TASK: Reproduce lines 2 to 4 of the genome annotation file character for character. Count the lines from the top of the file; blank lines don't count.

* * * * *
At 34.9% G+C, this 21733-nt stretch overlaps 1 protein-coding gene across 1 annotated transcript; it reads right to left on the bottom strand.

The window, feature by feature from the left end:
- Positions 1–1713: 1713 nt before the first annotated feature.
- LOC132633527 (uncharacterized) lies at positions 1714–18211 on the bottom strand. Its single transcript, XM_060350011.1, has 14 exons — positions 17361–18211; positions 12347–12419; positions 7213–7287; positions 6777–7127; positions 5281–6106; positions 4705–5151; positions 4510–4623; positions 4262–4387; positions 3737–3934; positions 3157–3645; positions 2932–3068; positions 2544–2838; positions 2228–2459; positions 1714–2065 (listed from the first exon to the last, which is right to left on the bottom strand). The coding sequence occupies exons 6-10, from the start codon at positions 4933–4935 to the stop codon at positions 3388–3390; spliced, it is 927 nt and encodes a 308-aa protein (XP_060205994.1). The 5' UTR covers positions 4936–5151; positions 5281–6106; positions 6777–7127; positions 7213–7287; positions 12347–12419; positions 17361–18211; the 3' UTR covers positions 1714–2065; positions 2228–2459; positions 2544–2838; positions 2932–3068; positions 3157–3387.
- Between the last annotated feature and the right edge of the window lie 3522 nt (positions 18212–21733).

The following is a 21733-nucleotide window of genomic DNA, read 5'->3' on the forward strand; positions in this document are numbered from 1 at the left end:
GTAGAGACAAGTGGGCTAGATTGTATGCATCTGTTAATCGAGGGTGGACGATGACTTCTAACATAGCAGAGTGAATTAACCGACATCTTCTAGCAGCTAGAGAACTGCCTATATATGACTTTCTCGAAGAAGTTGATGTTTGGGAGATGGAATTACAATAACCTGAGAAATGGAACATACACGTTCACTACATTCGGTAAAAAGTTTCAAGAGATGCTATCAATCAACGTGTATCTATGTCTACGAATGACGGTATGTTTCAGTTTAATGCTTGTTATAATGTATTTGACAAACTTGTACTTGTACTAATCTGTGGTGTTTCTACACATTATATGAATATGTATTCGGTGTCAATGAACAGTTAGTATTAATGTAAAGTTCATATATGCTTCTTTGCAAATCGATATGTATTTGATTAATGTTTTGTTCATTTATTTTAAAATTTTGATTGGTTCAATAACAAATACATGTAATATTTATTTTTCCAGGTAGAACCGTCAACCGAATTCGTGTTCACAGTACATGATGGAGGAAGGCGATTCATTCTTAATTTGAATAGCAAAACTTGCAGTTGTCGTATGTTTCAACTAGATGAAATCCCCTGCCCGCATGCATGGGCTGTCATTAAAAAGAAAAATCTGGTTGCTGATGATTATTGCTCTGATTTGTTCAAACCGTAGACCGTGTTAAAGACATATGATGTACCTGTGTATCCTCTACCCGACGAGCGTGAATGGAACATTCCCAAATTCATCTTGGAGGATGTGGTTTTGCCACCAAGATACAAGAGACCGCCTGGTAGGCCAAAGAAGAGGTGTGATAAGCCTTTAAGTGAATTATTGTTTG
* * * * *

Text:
The window, feature by feature from the left end:
- Positions 1–1713: 1713 nt before the first annotated feature.
- LOC132633527 (uncharacterized) lies at positions 1714–18211 on the bottom strand. Its single transcript, XM_060350011.1, has 14 exons — positions 17361–18211; positions 12347–12419; positions 7213–7287; positions 6777–7127; positions 5281–6106; positions 4705–5151; positions 4510–4623; positions 4262–4387; positions 3737–3934; positions 3157–3645; positions 2932–3068; positions 2544–2838; positions 2228–2459; positions 1714–2065 (listed from the first exon to the last, which is right to left on the bottom strand). The coding sequence occupies exons 6-10, from the start codon at positions 4933–4935 to the stop codon at positions 3388–3390; spliced, it is 927 nt and encodes a 308-aa protein (XP_060205994.1). The 5' UTR covers positions 4936–5151; positions 5281–6106; positions 6777–7127; positions 7213–7287; positions 12347–12419; positions 17361–18211; the 3' UTR covers positions 1714–2065; positions 2228–2459; positions 2544–2838; positions 2932–3068; positions 3157–3387.